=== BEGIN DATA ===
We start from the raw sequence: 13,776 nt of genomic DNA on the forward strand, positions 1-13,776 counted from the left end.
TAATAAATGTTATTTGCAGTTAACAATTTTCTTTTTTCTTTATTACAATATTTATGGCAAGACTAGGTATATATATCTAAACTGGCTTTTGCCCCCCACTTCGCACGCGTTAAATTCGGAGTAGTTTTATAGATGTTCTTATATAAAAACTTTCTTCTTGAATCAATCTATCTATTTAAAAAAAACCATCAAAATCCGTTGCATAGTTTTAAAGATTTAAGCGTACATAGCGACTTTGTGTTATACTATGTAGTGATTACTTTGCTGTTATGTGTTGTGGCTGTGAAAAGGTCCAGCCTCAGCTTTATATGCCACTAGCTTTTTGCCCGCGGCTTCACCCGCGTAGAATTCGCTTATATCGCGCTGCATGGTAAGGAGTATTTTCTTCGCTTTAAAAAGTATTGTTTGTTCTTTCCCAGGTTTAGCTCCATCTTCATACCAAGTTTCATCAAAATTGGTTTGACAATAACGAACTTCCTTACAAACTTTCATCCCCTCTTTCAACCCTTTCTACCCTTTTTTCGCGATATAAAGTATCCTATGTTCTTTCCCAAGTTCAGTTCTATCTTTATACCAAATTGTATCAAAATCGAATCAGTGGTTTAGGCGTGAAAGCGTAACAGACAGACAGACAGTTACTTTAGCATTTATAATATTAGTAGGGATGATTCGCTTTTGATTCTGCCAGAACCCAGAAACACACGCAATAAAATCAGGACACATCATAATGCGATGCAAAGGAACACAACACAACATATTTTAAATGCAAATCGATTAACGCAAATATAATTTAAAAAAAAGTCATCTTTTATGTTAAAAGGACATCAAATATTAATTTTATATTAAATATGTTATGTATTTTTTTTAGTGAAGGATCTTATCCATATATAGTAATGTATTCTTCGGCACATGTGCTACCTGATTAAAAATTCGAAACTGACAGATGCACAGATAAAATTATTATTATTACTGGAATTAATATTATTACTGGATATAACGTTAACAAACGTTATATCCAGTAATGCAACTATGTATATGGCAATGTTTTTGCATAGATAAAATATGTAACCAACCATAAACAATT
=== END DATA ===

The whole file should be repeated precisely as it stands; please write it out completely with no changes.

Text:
We start from the raw sequence: 13,776 nt of genomic DNA on the forward strand, positions 1-13,776 counted from the left end.
TAATAAATGTTATTTGCAGTTAACAATTTTCTTTTTTCTTTATTACAATATTTATGGCAAGACTAGGTATATATATCTAAACTGGCTTTTGCCCCCCACTTCGCACGCGTTAAATTCGGAGTAGTTTTATAGATGTTCTTATATAAAAACTTTCTTCTTGAATCAATCTATCTATTTAAAAAAAACCATCAAAATCCGTTGCATAGTTTTAAAGATTTAAGCGTACATAGCGACTTTGTGTTATACTATGTAGTGATTACTTTGCTGTTATGTGTTGTGGCTGTGAAAAGGTCCAGCCTCAGCTTTATATGCCACTAGCTTTTTGCCCGCGGCTTCACCCGCGTAGAATTCGCTTATATCGCGCTGCATGGTAAGGAGTATTTTCTTCGCTTTAAAAAGTATTGTTTGTTCTTTCCCAGGTTTAGCTCCATCTTCATACCAAGTTTCATCAAAATTGGTTTGACAATAACGAACTTCCTTACAAACTTTCATCCCCTCTTTCAACCCTTTCTACCCTTTTTTCGCGATATAAAGTATCCTATGTTCTTTCCCAAGTTCAGTTCTATCTTTATACCAAATTGTATCAAAATCGAATCAGTGGTTTAGGCGTGAAAGCGTAACAGACAGACAGACAGTTACTTTAGCATTTATAATATTAGTAGGGATGATTCGCTTTTGATTCTGCCAGAACCCAGAAACACACGCAATAAAATCAGGACACATCATAATGCGATGCAAAGGAACACAACACAACATATTTTAAATGCAAATCGATTAACGCAAATATAATTTAAAAAAAAGTCATCTTTTATGTTAAAAGGACATCAAATATTAATTTTATATTAAATATGTTATGTATTTTTTTTAGTGAAGGATCTTATCCATATATAGTAATGTATTCTTCGGCACATGTGCTACCTGATTAAAAATTCGAAACTGACAGATGCACAGATAAAATTATTATTATTACTGGAATTAATATTATTACTGGATATAACGTTAACAAACGTTATATCCAGTAATGCAACTATGTATATGGCAATGTTTTTGCATAGATAAAATATGTAACCAACCATAAACAATT